Location: Dairy Forage Research2019 Annual Report
Objective 1: Develop and evaluate strategies that optimize growth and development; maximize feed nutrient use efficiency; increase milk production potential; and increase the lifetime productivity, health, and well-being of dairy heifers. Objective 2: Develop and evaluate dietary feed formulation strategies that increase the utilization of conventional feeds/forages and alternative feeds/forages that reduce competition with human food consumption, enhance nutrient use efficiency, and increase milk production. • Sub-objective 2.A. Evaluate effects of forage type, amount, and quality on animal performance, nutrient digestibility, and feed conversion efficiency. • Sub-objective 2.B. Evaluate effects of alternative/byproduct feeds that replace or reduce grain in the diet on animal performance, nutrient digestibility, and feed conversion efficiency. Objective 3: Develop and evaluate dairy diets that enhance milk production and quality, reduce manure nutrient excretions, and reduce environmental impacts of dairy farms.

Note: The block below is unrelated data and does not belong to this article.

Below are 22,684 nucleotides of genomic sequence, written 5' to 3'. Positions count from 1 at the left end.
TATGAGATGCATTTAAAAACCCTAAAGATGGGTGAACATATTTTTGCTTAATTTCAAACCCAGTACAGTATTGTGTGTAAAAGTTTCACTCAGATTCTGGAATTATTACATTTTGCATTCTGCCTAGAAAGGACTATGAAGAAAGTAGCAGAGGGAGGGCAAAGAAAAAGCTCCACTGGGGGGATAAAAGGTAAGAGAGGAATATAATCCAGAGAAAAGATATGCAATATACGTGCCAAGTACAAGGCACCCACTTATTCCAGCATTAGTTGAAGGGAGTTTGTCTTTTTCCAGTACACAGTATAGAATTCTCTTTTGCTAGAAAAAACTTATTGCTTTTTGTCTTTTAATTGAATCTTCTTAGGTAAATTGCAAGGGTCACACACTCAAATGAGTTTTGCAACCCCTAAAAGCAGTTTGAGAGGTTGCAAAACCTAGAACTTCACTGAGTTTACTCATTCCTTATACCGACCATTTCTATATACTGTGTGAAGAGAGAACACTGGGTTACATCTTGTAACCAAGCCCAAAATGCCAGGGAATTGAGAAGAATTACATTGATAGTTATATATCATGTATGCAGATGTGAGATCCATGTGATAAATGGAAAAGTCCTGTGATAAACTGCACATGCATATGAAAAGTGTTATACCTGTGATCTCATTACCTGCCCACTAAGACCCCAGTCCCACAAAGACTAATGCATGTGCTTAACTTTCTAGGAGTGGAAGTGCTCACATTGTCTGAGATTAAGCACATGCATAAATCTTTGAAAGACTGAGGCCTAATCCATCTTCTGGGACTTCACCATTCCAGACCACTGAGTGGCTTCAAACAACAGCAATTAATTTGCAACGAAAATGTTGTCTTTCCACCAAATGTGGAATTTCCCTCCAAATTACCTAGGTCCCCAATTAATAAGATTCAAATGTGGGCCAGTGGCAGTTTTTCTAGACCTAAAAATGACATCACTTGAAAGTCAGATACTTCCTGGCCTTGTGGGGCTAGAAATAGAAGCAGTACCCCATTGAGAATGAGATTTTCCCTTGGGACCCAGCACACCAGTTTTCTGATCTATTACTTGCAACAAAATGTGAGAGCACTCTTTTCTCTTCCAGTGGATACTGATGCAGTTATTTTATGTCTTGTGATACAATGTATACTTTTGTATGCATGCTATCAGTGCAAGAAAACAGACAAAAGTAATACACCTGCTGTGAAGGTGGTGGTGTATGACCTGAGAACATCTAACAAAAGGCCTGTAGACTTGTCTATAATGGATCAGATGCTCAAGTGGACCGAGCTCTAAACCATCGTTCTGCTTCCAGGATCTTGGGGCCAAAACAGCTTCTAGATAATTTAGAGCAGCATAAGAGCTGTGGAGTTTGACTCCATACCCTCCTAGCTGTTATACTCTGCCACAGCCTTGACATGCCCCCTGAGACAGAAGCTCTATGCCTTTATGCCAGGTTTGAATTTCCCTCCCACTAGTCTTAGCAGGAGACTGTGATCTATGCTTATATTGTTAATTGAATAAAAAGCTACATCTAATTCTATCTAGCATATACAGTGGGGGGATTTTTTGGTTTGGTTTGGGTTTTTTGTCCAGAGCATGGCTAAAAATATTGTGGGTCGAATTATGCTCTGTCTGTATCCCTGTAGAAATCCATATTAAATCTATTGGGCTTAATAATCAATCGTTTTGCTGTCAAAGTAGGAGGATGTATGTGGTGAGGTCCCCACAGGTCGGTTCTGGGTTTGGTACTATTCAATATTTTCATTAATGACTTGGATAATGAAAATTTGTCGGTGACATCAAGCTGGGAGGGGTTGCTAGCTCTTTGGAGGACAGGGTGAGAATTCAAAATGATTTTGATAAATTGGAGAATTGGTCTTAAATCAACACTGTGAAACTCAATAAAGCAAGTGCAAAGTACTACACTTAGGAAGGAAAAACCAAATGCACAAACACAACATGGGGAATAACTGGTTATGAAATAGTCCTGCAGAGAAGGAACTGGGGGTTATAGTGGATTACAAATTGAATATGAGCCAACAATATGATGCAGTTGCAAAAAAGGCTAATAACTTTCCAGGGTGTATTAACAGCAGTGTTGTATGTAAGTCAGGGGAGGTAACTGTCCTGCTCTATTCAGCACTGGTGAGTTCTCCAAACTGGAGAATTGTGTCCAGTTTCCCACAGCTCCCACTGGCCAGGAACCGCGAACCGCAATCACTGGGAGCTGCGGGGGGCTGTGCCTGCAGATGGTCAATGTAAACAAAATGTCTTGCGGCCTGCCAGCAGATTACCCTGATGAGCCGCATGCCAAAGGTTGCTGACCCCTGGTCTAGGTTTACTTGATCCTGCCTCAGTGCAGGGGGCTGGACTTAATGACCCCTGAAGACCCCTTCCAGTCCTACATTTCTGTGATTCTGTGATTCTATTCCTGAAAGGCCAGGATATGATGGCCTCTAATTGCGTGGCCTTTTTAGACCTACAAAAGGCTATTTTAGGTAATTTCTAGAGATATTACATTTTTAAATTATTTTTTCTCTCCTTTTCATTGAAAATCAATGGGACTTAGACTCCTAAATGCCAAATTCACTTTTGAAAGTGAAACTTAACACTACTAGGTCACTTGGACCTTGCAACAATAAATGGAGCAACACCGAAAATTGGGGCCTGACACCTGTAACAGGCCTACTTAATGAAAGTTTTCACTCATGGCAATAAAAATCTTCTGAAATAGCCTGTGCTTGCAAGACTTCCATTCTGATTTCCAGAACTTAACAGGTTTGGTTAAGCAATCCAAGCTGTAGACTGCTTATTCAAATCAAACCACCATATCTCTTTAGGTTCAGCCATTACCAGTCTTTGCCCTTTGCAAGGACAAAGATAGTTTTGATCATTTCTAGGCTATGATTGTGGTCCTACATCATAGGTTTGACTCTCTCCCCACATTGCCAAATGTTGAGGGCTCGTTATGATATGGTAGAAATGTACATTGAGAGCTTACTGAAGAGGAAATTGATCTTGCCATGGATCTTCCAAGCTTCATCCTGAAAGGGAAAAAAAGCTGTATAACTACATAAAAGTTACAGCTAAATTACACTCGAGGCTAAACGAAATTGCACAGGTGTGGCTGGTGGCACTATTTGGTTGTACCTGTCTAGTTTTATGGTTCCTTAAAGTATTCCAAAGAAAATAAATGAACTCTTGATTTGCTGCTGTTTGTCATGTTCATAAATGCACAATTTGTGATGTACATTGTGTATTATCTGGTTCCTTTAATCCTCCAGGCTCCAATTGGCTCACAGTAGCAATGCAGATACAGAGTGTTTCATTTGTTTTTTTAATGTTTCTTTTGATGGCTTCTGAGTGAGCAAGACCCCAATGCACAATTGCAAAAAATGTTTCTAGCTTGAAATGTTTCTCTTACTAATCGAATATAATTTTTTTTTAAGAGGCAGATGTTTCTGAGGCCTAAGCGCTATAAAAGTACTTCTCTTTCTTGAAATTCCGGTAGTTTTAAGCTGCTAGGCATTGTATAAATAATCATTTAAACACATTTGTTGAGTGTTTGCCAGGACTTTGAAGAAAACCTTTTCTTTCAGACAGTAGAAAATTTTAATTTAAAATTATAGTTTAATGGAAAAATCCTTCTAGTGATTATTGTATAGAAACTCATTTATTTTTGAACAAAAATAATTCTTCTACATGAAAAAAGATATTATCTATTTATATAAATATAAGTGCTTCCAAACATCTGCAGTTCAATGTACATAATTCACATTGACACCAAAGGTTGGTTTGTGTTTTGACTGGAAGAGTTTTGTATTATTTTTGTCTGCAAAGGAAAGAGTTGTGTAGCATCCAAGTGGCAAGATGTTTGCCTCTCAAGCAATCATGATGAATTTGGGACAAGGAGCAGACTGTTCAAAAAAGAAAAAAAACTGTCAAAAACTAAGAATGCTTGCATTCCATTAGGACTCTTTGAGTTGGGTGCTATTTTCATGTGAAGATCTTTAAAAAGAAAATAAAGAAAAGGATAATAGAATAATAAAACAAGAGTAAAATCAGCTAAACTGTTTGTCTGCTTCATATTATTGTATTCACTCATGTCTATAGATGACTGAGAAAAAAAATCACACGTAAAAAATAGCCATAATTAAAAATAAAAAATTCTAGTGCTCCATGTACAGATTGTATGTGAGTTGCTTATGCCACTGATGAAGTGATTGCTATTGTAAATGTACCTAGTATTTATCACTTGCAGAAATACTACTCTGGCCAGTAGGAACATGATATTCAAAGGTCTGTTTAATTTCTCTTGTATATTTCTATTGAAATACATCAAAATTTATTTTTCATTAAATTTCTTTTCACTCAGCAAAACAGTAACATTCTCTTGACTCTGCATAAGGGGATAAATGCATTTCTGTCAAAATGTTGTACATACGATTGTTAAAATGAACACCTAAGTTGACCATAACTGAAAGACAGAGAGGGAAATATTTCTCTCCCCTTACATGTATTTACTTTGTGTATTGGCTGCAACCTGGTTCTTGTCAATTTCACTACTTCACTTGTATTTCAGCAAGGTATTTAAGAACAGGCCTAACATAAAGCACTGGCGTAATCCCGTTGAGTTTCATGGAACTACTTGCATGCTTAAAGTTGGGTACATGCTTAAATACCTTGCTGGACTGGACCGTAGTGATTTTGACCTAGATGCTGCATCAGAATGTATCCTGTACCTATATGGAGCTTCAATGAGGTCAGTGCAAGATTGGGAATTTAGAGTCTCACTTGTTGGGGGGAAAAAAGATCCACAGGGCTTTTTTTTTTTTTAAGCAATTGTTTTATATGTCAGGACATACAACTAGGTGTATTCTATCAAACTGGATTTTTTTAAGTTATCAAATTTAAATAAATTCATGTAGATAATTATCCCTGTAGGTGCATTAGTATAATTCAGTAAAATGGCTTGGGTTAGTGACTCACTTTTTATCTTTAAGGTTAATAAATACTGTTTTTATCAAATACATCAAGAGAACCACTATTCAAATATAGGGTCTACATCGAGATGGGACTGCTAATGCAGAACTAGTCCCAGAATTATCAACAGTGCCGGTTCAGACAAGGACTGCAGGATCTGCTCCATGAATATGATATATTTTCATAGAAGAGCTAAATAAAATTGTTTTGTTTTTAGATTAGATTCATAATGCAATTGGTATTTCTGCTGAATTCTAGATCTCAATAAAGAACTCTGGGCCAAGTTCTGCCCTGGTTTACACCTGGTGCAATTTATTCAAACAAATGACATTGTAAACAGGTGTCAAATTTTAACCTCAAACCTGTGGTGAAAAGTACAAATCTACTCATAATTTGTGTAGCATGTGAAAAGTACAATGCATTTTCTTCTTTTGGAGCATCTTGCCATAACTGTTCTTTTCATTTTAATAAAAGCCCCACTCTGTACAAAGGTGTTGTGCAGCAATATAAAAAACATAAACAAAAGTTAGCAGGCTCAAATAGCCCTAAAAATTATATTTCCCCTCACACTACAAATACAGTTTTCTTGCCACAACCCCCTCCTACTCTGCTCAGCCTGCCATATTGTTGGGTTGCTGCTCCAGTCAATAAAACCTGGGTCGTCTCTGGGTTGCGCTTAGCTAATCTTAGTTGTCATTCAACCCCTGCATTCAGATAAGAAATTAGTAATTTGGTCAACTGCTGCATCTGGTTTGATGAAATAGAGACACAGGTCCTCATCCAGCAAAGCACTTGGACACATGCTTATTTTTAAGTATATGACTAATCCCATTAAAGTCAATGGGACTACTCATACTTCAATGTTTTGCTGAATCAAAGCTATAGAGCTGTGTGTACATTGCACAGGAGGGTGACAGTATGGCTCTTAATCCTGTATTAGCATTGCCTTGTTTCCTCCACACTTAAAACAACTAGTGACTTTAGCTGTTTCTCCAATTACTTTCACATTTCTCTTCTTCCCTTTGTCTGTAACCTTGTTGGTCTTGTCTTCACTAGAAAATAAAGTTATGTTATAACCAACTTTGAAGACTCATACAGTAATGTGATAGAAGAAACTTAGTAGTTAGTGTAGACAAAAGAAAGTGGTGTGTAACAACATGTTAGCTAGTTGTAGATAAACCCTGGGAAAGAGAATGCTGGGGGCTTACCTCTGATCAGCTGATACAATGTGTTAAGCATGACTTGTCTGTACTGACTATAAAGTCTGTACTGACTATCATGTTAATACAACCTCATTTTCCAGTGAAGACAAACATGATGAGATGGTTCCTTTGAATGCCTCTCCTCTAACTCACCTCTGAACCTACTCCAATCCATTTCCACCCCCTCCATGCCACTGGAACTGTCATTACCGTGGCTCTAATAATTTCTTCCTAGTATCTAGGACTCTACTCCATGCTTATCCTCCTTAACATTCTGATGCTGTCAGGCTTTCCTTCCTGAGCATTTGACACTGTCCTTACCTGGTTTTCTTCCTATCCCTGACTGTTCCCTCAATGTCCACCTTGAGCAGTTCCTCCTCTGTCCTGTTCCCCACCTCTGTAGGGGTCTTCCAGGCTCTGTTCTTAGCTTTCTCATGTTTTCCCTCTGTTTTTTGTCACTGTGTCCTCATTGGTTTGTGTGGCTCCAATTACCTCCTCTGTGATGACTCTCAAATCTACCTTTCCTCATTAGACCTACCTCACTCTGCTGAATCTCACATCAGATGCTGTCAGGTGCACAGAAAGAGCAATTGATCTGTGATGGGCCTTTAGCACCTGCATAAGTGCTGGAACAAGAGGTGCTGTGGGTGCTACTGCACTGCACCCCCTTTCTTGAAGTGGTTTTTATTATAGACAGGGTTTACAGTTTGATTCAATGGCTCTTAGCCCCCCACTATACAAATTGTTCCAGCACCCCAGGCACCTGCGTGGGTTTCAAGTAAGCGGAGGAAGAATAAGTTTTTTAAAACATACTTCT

Objective 1. Dry matter intake, body weight, and growth measurements at prepubertal (6 months of age) and postpubertal (12 months of age) stages of dairy heifers growth will be determined as part of a study that will help us determine whether efficiency of growth changes during the lifetime of the dairy animal. Growth measurements for prepubertal and postpubertal dairy heifers will be combined with calfhood and mature cow measurements to evaluate if growth efficiency is correlated through the lifespan of a dairy animal. Objective 2. A series of lactating dairy cow studies will be conducted to evaluate the effect of forage type, forage amount, and forage quality on animal performance, nutrient digestibility, and feed conversion efficiency. In addition, alternative forages and byproduct feedstuffs will be evaluated as replacements for traditional feedstuffs used in dairy cow diets. We will collect production measurements, gaseous emissions, digesta, and feces to determine the effects of altering fiber digestibility on ruminal fermentation, lactation performance, and environmental output. Objective 3. Several studies will be conducted to evaluate dairy diets that enhance milk production, reduce nutrient excretion, and reduce the environmental impacts of dairy production systems. Cows will be fed diets with differing ratios of alfalfa silage and corn silage at high and low forage inclusions and at different dietary crude protein concentrations to evaluate the effect of diet formulation on production measures, gas emissions, and nutrient excretion. Manure collected from these experiments will further studied in laboratory emission chambers to determine effect of manure chemistry on gaseous emission during storage. Stored manure will then be applied to a field to determine plant nutrient uptake during a growing season. Gas measurements will be taken to evaluate the impact of manure application on carbon dioxide, ammonia, and nitrous oxide emissions.